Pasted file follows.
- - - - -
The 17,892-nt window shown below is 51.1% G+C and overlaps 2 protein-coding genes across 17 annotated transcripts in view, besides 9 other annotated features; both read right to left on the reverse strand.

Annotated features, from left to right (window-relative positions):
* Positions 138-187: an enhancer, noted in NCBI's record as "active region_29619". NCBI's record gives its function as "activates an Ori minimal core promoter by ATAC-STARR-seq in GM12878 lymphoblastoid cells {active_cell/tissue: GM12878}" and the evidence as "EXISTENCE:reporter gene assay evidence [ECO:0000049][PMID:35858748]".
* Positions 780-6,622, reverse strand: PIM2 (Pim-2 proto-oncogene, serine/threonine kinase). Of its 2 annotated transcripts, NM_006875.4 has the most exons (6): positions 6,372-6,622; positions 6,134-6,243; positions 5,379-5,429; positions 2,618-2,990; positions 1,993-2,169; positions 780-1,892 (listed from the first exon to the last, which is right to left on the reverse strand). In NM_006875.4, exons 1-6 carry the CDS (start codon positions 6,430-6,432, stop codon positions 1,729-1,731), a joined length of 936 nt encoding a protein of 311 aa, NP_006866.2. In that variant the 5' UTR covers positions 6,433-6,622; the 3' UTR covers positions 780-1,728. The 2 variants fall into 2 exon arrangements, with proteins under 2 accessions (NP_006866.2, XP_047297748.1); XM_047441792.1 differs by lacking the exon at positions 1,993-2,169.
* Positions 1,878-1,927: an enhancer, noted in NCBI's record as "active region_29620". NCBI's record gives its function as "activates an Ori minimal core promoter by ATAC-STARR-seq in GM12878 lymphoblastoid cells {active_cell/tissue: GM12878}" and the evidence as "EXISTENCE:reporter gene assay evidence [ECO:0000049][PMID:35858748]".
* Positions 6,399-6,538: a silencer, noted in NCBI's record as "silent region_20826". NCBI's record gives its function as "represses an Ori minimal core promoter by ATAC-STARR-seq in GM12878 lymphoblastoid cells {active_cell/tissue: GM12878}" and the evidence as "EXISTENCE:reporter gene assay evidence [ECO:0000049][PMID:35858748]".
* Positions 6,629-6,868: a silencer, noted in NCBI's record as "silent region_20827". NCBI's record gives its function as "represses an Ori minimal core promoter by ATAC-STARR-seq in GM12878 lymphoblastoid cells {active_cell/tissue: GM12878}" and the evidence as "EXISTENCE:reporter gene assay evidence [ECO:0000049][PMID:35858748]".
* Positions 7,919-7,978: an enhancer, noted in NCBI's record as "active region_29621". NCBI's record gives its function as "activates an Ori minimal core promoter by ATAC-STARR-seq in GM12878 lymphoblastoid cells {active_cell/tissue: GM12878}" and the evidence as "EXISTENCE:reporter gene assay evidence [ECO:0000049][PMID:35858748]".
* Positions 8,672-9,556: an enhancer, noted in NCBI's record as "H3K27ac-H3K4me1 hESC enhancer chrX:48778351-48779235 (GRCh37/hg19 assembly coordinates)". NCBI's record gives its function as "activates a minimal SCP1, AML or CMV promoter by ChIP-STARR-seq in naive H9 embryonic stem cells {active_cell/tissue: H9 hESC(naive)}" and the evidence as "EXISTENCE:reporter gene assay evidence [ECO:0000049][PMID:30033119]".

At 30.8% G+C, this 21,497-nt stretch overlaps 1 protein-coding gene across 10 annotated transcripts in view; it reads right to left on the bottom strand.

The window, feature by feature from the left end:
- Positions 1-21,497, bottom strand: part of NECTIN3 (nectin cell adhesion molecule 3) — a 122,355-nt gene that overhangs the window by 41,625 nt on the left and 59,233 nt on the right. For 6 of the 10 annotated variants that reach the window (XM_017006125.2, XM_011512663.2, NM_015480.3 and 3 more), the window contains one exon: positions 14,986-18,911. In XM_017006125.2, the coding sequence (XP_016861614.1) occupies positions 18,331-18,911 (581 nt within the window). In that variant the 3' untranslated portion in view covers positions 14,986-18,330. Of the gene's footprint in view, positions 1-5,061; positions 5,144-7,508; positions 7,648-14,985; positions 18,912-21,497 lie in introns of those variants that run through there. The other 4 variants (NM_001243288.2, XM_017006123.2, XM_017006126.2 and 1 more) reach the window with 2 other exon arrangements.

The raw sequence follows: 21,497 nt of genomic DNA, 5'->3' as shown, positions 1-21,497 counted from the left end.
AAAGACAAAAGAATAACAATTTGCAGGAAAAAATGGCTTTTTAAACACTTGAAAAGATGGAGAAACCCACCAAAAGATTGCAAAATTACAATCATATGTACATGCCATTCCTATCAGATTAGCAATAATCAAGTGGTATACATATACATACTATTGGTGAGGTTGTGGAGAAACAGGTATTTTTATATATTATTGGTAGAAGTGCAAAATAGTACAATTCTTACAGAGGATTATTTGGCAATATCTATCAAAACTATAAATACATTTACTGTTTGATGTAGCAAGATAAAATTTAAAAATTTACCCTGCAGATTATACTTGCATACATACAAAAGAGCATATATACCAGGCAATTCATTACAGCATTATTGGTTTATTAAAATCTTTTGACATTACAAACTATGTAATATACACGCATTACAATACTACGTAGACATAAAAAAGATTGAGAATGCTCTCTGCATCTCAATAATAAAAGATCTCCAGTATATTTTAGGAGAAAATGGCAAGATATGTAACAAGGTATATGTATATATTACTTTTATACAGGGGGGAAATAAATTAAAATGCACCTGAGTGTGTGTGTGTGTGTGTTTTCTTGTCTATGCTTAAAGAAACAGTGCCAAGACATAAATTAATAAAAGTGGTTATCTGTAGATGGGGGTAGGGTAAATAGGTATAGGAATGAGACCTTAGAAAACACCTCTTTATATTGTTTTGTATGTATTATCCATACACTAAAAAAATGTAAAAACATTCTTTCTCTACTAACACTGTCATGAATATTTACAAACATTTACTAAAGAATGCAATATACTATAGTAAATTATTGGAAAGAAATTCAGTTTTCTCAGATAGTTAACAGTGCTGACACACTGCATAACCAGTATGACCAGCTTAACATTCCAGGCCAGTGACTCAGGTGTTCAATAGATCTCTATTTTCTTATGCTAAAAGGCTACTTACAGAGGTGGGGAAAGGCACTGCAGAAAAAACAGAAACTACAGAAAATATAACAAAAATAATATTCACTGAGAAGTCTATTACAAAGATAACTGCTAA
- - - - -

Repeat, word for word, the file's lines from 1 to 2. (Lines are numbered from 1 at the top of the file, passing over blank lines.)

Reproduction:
The 17,892-nt window shown below is 51.1% G+C and overlaps 2 protein-coding genes across 17 annotated transcripts in view, besides 9 other annotated features; both read right to left on the reverse strand.

Annotated features, from left to right (window-relative positions):